January 16, 2008

Eye of the Tiger

Filed under: Tech — Chris @ 1:31 am

Does anybody know which new API in Mac OS X 10.4 is the reason I can’t use iLike the Amazon MP3 Downloader on my Power Mac G4? Any can anybody tell me why it sucks?

Believe it or not, I actually can’t upgrade to 10.4, because it only comes on DVD-ROM and my, ahem, 6 year old G4 doesn’t have a DVD-ROM drive. (You can get CDs if you buy a copy of 10.4 and send Apple a check for ten or fifteen bucks, but… eh, no.) I will not be buying a new computer this year.

November 26, 2007

xkcd: Success

Filed under: Not Tech, Tech, Waste of Time — Chris @ 2:31 pm

This is pretty much exactly how it went down when I upgraded to Gutsy.


Consider this a standing endorsement of xkcd.

November 25, 2007

Gnome Sessions

Filed under: Linux, Tech — Chris @ 8:56 pm

I tentatively clicked “Remember current running applications” in Gnome Session Preferences (aka gnome-session-properties) and lived to regret it. What this does is it restarts any currently running application when you login. This is useful for, e.g., your online backup daemon, but kind of annoying for, e.g., five Emacs windows,, some random Nautilus directory window, etc.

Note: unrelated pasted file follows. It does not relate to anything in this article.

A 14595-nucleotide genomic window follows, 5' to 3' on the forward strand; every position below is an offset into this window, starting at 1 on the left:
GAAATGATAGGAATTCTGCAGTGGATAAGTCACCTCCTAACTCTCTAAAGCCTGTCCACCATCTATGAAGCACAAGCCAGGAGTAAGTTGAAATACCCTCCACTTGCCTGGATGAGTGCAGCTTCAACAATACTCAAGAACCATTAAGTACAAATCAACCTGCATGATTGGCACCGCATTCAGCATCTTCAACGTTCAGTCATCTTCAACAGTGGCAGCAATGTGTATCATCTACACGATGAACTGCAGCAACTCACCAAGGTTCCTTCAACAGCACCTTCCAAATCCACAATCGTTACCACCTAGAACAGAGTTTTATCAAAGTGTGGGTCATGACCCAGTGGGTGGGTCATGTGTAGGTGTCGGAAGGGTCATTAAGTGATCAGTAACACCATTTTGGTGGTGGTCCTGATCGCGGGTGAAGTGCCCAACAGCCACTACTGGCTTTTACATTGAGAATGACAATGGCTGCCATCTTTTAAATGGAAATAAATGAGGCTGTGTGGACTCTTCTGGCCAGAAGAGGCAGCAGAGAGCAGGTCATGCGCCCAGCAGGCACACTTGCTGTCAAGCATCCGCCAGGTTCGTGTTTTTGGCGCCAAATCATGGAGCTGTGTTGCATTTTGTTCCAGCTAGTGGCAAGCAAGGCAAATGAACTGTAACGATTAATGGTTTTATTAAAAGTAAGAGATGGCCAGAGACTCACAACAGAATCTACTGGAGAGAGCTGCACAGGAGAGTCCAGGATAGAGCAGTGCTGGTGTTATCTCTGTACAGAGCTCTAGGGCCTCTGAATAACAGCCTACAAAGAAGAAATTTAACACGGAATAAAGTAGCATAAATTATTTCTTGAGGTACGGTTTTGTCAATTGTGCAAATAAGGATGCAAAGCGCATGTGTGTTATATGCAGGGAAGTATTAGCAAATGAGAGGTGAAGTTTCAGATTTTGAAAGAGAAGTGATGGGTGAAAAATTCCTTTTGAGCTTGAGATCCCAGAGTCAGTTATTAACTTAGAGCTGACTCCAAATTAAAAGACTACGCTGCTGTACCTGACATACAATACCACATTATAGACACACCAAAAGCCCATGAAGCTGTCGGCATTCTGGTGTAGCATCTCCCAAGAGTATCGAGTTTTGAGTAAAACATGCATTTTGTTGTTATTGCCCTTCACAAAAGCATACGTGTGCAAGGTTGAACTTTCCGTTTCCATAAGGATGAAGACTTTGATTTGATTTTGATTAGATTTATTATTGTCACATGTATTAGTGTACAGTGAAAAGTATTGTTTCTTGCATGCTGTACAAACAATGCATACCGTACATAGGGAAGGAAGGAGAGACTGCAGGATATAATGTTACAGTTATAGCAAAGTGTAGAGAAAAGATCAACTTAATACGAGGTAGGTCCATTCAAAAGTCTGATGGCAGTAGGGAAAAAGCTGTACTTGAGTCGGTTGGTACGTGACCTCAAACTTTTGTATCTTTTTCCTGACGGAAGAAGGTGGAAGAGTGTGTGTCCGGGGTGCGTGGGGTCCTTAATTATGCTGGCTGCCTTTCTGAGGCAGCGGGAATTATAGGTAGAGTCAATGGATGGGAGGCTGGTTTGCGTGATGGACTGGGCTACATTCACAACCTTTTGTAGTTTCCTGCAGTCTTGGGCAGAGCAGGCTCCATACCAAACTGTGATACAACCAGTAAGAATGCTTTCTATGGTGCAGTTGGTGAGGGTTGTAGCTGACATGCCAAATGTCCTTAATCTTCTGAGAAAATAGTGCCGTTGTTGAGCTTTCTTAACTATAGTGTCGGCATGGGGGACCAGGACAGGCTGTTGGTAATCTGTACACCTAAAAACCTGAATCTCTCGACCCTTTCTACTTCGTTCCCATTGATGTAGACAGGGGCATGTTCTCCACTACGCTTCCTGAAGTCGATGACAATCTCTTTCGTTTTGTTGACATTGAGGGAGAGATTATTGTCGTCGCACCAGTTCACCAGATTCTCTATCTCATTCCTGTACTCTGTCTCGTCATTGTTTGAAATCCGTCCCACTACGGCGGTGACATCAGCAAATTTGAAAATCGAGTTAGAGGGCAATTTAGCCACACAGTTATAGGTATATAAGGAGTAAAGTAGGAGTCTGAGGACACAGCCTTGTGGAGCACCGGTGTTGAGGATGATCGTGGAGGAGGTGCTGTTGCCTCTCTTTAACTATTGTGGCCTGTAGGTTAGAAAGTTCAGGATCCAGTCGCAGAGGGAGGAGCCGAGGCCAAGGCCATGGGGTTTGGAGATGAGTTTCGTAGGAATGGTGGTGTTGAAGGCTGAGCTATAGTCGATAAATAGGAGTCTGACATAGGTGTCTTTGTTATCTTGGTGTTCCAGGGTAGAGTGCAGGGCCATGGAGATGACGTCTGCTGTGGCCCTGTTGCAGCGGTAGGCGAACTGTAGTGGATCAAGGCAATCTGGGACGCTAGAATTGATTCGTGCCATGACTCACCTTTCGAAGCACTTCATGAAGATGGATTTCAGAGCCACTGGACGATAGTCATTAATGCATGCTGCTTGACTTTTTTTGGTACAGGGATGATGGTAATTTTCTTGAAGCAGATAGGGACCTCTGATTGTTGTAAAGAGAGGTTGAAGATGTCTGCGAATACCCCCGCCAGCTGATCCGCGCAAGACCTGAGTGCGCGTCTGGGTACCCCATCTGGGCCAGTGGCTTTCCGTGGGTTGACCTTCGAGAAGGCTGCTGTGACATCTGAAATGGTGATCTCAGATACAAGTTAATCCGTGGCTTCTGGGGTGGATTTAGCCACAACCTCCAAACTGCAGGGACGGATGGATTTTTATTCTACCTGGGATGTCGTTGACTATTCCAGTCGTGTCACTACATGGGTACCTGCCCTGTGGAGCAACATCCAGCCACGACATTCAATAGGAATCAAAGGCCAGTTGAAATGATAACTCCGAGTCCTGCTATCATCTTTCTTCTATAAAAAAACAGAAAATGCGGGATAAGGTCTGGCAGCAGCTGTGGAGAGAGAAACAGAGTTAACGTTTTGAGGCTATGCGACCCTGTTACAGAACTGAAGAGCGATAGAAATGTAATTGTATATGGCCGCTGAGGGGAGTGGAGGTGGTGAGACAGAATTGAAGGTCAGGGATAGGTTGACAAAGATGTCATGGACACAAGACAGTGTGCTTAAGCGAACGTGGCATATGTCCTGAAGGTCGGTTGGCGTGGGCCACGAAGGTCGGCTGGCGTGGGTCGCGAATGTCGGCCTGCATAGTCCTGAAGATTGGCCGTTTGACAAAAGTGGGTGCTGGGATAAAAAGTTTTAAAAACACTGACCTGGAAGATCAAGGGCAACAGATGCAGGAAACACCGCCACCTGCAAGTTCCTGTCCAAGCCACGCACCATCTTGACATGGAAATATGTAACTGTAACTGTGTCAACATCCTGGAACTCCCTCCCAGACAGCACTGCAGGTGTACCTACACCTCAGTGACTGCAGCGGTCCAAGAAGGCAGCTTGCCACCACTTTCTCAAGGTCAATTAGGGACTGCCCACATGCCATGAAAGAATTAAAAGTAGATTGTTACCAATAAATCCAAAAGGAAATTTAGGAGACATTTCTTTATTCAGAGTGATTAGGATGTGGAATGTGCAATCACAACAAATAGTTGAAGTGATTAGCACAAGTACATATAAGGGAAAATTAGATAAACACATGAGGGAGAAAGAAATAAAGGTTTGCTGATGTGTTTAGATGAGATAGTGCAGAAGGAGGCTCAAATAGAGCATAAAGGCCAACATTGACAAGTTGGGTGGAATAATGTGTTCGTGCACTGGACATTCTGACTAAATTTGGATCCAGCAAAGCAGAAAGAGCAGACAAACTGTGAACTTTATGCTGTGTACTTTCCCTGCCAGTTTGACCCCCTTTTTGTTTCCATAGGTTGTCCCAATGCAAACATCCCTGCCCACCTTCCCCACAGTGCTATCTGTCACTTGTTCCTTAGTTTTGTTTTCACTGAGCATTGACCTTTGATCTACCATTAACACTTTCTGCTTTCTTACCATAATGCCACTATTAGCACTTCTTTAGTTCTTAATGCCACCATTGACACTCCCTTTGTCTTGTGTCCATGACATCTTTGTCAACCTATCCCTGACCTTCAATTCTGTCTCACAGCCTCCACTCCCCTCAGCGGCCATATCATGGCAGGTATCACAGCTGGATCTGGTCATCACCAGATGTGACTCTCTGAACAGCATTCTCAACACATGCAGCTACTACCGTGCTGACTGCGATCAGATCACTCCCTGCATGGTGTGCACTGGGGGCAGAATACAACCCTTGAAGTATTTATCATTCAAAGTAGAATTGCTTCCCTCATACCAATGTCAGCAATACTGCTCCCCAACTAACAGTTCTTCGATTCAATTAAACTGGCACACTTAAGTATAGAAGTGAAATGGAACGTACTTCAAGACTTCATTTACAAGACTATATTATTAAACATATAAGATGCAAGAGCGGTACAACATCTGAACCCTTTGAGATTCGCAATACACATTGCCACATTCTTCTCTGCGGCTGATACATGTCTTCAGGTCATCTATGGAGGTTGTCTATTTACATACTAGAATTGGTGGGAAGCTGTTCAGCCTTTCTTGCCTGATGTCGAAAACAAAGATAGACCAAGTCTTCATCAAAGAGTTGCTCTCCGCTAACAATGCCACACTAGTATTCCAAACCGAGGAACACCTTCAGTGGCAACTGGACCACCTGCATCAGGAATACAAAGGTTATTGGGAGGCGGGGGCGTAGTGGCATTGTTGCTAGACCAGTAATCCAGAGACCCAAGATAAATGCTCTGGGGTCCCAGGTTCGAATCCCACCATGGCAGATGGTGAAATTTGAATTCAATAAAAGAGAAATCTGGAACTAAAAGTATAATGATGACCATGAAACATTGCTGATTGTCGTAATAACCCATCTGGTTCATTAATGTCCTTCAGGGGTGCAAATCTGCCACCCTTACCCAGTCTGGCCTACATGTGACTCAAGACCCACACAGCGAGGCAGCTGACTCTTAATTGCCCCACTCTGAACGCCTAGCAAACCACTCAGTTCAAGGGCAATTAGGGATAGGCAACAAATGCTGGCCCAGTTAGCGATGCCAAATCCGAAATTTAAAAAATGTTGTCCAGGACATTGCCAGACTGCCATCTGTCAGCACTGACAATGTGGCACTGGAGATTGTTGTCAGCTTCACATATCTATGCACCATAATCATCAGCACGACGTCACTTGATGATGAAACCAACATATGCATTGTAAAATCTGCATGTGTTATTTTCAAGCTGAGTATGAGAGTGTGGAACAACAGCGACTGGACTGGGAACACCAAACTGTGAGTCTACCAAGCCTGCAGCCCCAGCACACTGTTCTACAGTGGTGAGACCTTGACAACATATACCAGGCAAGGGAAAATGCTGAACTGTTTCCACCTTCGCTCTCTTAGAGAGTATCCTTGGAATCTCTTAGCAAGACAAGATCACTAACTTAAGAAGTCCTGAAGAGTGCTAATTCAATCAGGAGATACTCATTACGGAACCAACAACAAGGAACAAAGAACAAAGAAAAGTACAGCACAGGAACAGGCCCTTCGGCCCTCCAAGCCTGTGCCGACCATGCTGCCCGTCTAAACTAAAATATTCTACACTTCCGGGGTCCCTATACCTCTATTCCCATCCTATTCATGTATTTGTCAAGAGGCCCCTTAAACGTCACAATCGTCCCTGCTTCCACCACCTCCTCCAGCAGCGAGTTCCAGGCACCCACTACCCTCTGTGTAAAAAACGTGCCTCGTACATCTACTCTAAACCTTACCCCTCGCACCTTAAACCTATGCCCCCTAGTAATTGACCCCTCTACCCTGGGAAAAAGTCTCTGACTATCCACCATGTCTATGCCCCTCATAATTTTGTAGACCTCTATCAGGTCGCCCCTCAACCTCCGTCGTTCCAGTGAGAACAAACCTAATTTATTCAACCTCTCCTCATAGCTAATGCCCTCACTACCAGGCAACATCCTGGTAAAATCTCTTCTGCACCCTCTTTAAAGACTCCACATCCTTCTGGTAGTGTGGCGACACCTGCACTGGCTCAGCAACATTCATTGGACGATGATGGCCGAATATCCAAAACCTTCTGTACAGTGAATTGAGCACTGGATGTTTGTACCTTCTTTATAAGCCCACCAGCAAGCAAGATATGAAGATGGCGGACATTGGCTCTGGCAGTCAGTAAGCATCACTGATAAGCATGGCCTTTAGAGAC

Now, first I tried checking and unchecking “Automatically remember running applications when logging out”, as the window layout makes it seem as if these two settings are related. They are not. Then, I was tempted to fix this by futzing with the “Startup Programs” or “Current Session” lists. This is Not Right.

The Right Thing is to close all your programs (or just the offending ones) and then click again on “Remember current running applications”. That is to say: the only way to change the “remembered” snapshot is to take another snapshot*.

Note: Session Preferences has a Help button, but the Gnome manual page on it doesn’t mention “Remember currently running programs” or “Automatically remember running applications when logging out”. This is annoying.

* Presumably there is a text file tucked away somewhere that controls this (maybe ~/.gnome2/session?), but I haven’t the patience to find out.

Style Guidelines for People